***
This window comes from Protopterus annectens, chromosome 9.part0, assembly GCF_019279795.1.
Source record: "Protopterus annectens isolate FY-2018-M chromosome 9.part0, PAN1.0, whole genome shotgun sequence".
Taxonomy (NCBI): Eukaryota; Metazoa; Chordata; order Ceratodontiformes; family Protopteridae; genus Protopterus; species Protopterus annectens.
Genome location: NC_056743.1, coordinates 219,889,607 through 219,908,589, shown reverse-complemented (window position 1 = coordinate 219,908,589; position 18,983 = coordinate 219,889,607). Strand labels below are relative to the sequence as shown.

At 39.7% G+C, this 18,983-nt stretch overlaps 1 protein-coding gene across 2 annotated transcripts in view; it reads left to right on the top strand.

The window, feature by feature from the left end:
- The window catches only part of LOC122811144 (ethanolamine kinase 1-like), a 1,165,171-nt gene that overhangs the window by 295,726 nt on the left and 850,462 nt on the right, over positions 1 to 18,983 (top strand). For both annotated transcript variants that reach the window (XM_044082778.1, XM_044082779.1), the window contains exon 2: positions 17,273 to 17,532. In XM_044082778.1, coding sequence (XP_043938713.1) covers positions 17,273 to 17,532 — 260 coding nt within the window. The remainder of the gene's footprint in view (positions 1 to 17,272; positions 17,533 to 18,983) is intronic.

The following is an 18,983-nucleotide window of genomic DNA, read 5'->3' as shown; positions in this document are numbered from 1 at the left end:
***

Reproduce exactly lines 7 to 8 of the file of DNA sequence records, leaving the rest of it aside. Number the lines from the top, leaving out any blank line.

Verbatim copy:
- The window catches only part of LOC122811144 (ethanolamine kinase 1-like), a 1,165,171-nt gene that overhangs the window by 295,726 nt on the left and 850,462 nt on the right, over positions 1 to 18,983 (top strand). For both annotated transcript variants that reach the window (XM_044082778.1, XM_044082779.1), the window contains exon 2: positions 17,273 to 17,532. In XM_044082778.1, coding sequence (XP_043938713.1) covers positions 17,273 to 17,532 — 260 coding nt within the window. The remainder of the gene's footprint in view (positions 1 to 17,272; positions 17,533 to 18,983) is intronic.

The following is an 18,983-nucleotide window of genomic DNA, read 5'->3' as shown; positions in this document are numbered from 1 at the left end: